Anger or Zeal?

In my recent post on the “wrath of God” I suggested that almost every time human anger is mentioned in the New Testament, it’s presented as a negative thing. New Church theology affirms this, and in the Doctrines of the New Church, the words “anger” and “wrath” are almost always used as negative terms. But this does raise a question: isn’t there a good kind of anger? What about anger at the injustice in the world, or cruelty, or abuse? The New Church answer is that yes, there is a good kind of anger – but it is different enough from harmful anger that it warrants a different name, and so in New Church theology this positive anger is consistently referred to as “zeal” rather than “anger.” Why is that important? Because even anger over cruelty can be vengeful and hateful. It is important to have very clear distinctions on what anger is good and what anger is bad.

Despite their similar appearance, zeal and anger come from entirely different places. Zeal is at its core an expression of love; anger is an expression of hatred. Zeal consists in a desire to protect and amend; anger involves a desire to harm and punish. A few key excerpts from the Doctrines of the New Church; I’ve bolded what I see as the most defining characteristics of zeal as opposed to anger:

Anger is different from zeal, in that anger contains evil but zeal contains good. Or to put it another way, a person who is filled with anger intends evil to another with whom he is angry, whereas someone who is filled with zeal intends good to another for whom he is zealous. (Arcana Coelestia 4164)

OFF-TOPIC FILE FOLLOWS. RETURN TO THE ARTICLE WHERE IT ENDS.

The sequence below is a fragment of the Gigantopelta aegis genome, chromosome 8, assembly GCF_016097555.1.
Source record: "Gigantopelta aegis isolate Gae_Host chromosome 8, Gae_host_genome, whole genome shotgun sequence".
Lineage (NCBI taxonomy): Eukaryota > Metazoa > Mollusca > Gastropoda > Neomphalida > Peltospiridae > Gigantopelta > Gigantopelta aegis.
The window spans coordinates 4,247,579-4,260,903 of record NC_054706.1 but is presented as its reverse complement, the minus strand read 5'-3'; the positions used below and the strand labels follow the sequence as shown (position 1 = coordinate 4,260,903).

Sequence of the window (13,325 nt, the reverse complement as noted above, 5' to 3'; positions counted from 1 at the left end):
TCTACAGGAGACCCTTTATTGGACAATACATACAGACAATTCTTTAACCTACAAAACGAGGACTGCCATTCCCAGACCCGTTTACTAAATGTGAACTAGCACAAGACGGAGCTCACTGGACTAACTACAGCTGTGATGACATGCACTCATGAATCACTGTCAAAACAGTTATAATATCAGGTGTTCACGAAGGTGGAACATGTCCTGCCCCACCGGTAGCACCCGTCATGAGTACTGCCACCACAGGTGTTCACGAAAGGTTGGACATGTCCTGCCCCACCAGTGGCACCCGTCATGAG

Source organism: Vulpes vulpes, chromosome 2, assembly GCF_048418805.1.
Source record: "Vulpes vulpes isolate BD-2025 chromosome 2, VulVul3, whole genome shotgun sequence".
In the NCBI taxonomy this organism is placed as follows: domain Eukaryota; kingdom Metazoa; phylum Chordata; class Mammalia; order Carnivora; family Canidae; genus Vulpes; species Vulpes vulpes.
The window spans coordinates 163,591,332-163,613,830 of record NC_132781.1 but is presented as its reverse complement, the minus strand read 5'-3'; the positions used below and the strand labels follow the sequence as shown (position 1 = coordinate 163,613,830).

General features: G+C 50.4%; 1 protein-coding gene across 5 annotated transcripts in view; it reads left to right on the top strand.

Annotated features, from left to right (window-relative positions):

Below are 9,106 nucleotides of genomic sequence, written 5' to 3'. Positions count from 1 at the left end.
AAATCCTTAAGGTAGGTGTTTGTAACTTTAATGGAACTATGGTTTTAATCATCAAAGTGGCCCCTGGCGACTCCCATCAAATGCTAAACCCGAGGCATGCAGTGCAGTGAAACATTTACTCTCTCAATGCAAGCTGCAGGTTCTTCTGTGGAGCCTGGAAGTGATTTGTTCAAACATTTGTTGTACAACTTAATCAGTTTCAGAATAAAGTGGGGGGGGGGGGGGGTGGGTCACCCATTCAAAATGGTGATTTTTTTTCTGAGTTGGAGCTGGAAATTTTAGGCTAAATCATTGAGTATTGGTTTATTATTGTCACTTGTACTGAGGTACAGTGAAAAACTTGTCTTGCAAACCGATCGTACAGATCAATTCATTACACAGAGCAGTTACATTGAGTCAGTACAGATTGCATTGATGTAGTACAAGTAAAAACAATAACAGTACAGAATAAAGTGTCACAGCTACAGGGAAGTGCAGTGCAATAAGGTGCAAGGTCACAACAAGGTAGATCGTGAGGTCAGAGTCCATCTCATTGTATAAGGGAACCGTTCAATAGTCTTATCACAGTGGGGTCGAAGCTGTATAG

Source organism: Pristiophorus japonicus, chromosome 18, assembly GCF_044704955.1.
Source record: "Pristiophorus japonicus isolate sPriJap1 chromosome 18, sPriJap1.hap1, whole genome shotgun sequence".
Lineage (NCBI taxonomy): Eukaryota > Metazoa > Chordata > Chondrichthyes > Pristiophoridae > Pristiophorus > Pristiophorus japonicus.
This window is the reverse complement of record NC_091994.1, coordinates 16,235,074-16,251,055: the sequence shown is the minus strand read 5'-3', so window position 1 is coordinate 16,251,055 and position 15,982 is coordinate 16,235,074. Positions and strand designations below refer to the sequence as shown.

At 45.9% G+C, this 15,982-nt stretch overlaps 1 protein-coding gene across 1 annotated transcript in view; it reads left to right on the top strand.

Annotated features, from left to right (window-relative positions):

The zeal of a good love is like a heavenly flame, which never leaps out to attack another, but only defends itself – defending itself against an evil assailant in much the same way as when such a one rushes at fire and is burned; whereas the zeal of an evil love is like a hellish flame, which spontaneously leaps out and rushes upon another and tries to devour him. (Conjugial Love 365)

They who are in zeal fight, yet not from any enmity and hostility, but rather from charity; for zeal differs from anger in the fact that zeal has within it the good of charity; and therefore when zeal fights it merely removes those who are in falsity and evil, to prevent them from hurting those who are in good and truth. On the other hand, anger not only removes them, but also pursues them with hatred and revenge. For from the charity that is in it, zeal wishes well even to those who are in evil and falsity, and also does well to them so far as they do not injure the good, whereas anger, from the hatred and revenge which are within it, wishes harm to all with whom it fights, whether they be good or evil. (Arcana Coelestia 8598)

Real spiritual indignation … derives nothing from the anger of the natural man, but from the interior essence of zeal; which zeal does indeed appear in the outward form like anger, but in internal form is not anger, nor even the indignation of anger; but is a certain sadness that is attended with a prayerful wish that it be not so; and in a form still more interior it is merely a certain obscure feeling that breaks in on the celestial delight on account of something not good and true in another. (Arcana Coelestia 3909)

I’m grateful for the distinctions made there, as challenging as they are, because it’s easy to feel anger and zeal over the very same thing; and it’s all too easy to justify even hateful anger if it is anger at something bad. It’s important, I think, to recognize that even anger over evil is harmful if it includes a desire for revenge, if it wants punishment for the sake of punishment, if it does not include a desire to help the person it is aimed at. Using different terms to distinguish that negative anger from zeal makes it harder to justify the negative anger, and that’s immensely helpful, in particular to someone like me  who by nature inclines to a “righteous anger” that can easily slip into self-righteous anger and pride.

(Image is El Greco’s “Christ Driving the Money Changers from the Temple”; this event is cited in the John 2:17 as the fulfilment of  a prophecy from Psalm 69:9: “Zeal for your house has eaten me up.”)

Cut from the Sermon: Feeling Guilty about Being Serene
Abandon Hope: Dante, Swedenborg, and the Eternity of Hell
Idolatry: Staring at Your Own Finger
Cut from the Sermon: What Jesus Said About His Coming
About Coleman Glenn

CLOSE | X

HIDE | X